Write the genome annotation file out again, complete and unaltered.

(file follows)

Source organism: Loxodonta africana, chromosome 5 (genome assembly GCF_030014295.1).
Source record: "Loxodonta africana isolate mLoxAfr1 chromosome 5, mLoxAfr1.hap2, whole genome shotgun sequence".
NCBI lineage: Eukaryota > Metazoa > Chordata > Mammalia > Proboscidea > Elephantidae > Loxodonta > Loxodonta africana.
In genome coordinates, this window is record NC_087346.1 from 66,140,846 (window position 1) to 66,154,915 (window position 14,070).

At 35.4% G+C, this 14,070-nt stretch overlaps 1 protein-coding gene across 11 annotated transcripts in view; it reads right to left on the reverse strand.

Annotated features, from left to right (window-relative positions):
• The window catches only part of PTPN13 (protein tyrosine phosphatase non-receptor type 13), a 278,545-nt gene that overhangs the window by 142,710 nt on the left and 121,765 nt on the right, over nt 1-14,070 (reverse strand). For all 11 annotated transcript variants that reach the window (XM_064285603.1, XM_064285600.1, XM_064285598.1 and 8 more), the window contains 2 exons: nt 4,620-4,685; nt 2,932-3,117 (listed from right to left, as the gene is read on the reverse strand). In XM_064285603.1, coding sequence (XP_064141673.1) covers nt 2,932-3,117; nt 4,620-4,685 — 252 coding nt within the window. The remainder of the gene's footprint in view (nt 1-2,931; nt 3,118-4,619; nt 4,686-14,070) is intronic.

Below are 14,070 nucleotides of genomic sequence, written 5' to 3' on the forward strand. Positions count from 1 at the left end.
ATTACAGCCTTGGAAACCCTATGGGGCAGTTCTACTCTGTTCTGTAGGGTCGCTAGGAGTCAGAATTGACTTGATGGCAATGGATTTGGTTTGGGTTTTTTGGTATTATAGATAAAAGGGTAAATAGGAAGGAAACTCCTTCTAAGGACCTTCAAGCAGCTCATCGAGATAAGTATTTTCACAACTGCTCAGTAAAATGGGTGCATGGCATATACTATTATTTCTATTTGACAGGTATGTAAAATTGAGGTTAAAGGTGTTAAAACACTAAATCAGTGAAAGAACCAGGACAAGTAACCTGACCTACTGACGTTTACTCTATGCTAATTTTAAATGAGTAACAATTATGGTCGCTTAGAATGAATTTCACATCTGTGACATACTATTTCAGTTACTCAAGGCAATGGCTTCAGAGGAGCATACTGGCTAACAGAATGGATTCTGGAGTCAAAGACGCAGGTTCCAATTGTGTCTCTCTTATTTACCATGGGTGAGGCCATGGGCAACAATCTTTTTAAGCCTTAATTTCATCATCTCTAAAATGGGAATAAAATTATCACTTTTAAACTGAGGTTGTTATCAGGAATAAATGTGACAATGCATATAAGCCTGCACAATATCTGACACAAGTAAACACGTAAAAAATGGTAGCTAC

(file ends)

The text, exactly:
Source organism: Loxodonta africana, chromosome 5 (genome assembly GCF_030014295.1).
Source record: "Loxodonta africana isolate mLoxAfr1 chromosome 5, mLoxAfr1.hap2, whole genome shotgun sequence".
NCBI lineage: Eukaryota > Metazoa > Chordata > Mammalia > Proboscidea > Elephantidae > Loxodonta > Loxodonta africana.
In genome coordinates, this window is record NC_087346.1 from 66,140,846 (window position 1) to 66,154,915 (window position 14,070).

At 35.4% G+C, this 14,070-nt stretch overlaps 1 protein-coding gene across 11 annotated transcripts in view; it reads right to left on the reverse strand.

Annotated features, from left to right (window-relative positions):
• The window catches only part of PTPN13 (protein tyrosine phosphatase non-receptor type 13), a 278,545-nt gene that overhangs the window by 142,710 nt on the left and 121,765 nt on the right, over nt 1-14,070 (reverse strand). For all 11 annotated transcript variants that reach the window (XM_064285603.1, XM_064285600.1, XM_064285598.1 and 8 more), the window contains 2 exons: nt 4,620-4,685; nt 2,932-3,117 (listed from right to left, as the gene is read on the reverse strand). In XM_064285603.1, coding sequence (XP_064141673.1) covers nt 2,932-3,117; nt 4,620-4,685 — 252 coding nt within the window. The remainder of the gene's footprint in view (nt 1-2,931; nt 3,118-4,619; nt 4,686-14,070) is intronic.

Below are 14,070 nucleotides of genomic sequence, written 5' to 3' on the forward strand. Positions count from 1 at the left end.
ATTACAGCCTTGGAAACCCTATGGGGCAGTTCTACTCTGTTCTGTAGGGTCGCTAGGAGTCAGAATTGACTTGATGGCAATGGATTTGGTTTGGGTTTTTTGGTATTATAGATAAAAGGGTAAATAGGAAGGAAACTCCTTCTAAGGACCTTCAAGCAGCTCATCGAGATAAGTATTTTCACAACTGCTCAGTAAAATGGGTGCATGGCATATACTATTATTTCTATTTGACAGGTATGTAAAATTGAGGTTAAAGGTGTTAAAACACTAAATCAGTGAAAGAACCAGGACAAGTAACCTGACCTACTGACGTTTACTCTATGCTAATTTTAAATGAGTAACAATTATGGTCGCTTAGAATGAATTTCACATCTGTGACATACTATTTCAGTTACTCAAGGCAATGGCTTCAGAGGAGCATACTGGCTAACAGAATGGATTCTGGAGTCAAAGACGCAGGTTCCAATTGTGTCTCTCTTATTTACCATGGGTGAGGCCATGGGCAACAATCTTTTTAAGCCTTAATTTCATCATCTCTAAAATGGGAATAAAATTATCACTTTTAAACTGAGGTTGTTATCAGGAATAAATGTGACAATGCATATAAGCCTGCACAATATCTGACACAAGTAAACACGTAAAAAATGGTAGCTAC